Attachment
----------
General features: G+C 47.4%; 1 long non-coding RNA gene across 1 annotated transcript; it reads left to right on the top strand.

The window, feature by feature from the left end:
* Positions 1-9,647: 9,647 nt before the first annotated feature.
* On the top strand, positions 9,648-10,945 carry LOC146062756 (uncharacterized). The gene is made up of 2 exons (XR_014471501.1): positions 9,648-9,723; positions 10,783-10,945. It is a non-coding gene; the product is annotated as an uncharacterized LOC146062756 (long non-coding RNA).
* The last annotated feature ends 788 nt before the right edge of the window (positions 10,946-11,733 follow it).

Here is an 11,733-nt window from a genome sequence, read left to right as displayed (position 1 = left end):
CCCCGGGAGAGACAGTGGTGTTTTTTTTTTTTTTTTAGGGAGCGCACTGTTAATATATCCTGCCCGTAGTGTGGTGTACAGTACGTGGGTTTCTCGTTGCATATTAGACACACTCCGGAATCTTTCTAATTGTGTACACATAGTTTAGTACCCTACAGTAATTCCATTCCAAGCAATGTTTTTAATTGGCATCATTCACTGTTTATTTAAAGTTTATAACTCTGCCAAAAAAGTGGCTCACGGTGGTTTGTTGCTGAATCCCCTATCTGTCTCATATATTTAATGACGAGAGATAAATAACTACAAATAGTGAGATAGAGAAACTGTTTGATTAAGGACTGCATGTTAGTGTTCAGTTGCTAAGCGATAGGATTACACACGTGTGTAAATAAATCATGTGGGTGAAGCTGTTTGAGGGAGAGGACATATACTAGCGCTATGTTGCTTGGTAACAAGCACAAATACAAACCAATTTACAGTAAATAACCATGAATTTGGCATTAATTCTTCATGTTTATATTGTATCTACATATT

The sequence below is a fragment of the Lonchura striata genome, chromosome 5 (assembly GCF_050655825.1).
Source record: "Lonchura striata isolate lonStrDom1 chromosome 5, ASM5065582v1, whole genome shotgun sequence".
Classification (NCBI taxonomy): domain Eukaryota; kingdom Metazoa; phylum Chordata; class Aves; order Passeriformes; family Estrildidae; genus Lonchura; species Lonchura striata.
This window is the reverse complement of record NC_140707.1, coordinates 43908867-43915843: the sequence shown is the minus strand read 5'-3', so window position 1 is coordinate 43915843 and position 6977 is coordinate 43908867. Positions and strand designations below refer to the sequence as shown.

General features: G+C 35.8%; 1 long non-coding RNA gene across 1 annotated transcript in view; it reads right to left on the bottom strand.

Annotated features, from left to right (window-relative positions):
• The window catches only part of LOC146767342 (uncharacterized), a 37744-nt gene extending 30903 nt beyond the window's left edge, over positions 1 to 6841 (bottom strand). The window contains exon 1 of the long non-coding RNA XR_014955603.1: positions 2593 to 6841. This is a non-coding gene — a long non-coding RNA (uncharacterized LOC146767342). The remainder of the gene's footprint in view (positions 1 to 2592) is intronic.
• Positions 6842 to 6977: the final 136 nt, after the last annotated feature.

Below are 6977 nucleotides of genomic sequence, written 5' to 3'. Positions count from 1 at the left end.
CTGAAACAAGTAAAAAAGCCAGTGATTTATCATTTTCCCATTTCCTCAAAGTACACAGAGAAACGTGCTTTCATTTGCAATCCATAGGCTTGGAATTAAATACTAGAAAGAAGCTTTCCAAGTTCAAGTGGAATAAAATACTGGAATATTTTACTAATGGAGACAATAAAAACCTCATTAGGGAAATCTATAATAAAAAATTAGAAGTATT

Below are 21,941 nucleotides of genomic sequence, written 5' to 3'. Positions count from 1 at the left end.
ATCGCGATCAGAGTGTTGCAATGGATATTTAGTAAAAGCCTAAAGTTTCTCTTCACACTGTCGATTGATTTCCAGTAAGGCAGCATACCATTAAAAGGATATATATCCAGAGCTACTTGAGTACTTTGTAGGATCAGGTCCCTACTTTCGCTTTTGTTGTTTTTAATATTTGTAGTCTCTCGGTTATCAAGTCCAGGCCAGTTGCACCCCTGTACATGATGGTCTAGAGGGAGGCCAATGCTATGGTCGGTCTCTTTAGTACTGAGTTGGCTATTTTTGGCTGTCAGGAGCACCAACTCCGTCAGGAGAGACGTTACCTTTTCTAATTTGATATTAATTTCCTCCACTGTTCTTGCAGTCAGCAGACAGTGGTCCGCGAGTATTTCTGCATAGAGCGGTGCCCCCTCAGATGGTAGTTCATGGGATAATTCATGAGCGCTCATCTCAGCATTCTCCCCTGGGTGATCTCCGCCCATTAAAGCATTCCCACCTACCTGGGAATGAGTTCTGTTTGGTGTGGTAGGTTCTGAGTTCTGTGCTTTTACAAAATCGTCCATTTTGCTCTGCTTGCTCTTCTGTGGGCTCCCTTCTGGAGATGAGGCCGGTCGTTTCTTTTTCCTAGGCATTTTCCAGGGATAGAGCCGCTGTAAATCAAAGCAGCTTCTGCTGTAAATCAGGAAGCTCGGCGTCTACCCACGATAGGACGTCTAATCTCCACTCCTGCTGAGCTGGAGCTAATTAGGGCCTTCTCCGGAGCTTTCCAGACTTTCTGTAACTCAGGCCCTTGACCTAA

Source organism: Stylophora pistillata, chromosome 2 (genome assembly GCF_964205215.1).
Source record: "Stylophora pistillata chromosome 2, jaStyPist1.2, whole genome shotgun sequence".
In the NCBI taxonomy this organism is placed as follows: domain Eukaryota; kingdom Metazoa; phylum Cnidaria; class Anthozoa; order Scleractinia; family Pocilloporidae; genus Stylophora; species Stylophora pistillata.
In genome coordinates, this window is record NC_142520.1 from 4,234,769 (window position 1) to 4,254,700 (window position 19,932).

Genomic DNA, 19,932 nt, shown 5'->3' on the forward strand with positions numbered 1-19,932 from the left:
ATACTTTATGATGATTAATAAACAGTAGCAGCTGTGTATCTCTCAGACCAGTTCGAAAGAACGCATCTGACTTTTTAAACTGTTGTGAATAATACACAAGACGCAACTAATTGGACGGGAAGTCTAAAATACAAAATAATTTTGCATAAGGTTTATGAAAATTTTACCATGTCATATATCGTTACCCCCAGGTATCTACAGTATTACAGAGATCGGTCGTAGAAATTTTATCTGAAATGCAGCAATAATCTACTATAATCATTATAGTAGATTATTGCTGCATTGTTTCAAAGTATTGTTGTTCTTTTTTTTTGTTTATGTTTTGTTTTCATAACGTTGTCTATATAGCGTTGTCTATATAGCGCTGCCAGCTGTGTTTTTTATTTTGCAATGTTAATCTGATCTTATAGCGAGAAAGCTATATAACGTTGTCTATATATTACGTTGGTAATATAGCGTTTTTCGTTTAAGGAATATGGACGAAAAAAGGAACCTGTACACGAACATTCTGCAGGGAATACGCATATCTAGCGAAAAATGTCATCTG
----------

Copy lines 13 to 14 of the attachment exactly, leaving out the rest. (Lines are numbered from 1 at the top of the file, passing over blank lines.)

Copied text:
Annotated features, from left to right (window-relative positions):
• The window catches only part of LOC146767342 (uncharacterized), a 37744-nt gene extending 30903 nt beyond the window's left edge, over positions 1 to 6841 (bottom strand). The window contains exon 1 of the long non-coding RNA XR_014955603.1: positions 2593 to 6841. This is a non-coding gene — a long non-coding RNA (uncharacterized LOC146767342). The remainder of the gene's footprint in view (positions 1 to 2592) is intronic.